Monday, April 26, 2010

So close to home

Thanks to Ruthie at synch-ro-ni-zing for this poem.

by Coleman Barks

Milton, the airport driver, retired now
from trucking, who ferried me
from the Greenville-Spartanburg airport
to Athens last Sunday midnight to 2:30 A.M.,
tells me about his son, Tom, just back
from the Gulf war. "He's at Fort Stewart
with the 102nd Mechanized, the first tank unit
over the line, not a shot fired at them.
His job was to check the Iraqi tanks
that the airstrikes hit, hundreds of them.
The boy had never even come up on a car accident
here at home, twenty-four years old. Can you
imagine what he lifted the lid to find?
Three helmets with heads in them staring
from the floor, and that's just one tank.
He has screaming flashbacks, can't talk about it
anymore. I just told him to be strong
and put it out of his mind. With time,
if you stay strong, those things'll go away.
Or they'd find a bunker, one of those holes
they hid in, and yell something in American,
and wait a minute, and then roll grenades in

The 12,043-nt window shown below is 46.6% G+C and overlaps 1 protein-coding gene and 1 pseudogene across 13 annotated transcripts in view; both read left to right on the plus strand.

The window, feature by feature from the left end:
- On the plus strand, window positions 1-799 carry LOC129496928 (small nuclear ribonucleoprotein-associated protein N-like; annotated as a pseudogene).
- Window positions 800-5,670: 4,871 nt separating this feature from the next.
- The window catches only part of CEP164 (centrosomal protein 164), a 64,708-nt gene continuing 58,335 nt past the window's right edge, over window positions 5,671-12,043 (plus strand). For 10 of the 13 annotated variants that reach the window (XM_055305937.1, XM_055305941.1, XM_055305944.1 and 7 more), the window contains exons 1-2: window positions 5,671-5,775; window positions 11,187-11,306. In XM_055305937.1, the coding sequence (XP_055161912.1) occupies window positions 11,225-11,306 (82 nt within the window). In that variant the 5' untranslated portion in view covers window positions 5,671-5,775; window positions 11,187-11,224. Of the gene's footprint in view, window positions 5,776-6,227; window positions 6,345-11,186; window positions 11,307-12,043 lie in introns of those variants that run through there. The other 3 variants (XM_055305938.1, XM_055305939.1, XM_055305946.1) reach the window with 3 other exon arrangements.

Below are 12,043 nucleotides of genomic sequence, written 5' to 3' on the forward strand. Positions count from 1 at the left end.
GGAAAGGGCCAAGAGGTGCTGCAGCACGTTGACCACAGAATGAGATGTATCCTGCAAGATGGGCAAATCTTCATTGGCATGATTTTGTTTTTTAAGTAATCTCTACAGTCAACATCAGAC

and check it and find nineteen freshly killed guys,
some sixty, some fourteen, real thin.
They were just too scared to move.
He feels pretty bad about it, truthfully,
all this yellow ribbon celebrating.
It wasn't a war really. I mean, he says
it was just piles and piles of their bodies.
Some of his friends got sick, started vomiting,
and had to be walked back to the rear.
Looks like to me it could have been worked
some other way. My boy came through OK,
but he won't go back, I'll tell you that.
He's getting out as soon as he can.
First chance comes, he'll be in Greenville
selling cars, or fixing them. He's good at both.
Pretty good carpenter too, you know how I know?
He'll tear the whole thing out if it's not right
and start over. There's some that'll look
at a board that's not flush and say shit,
nail it, but he can't do that, Tom."

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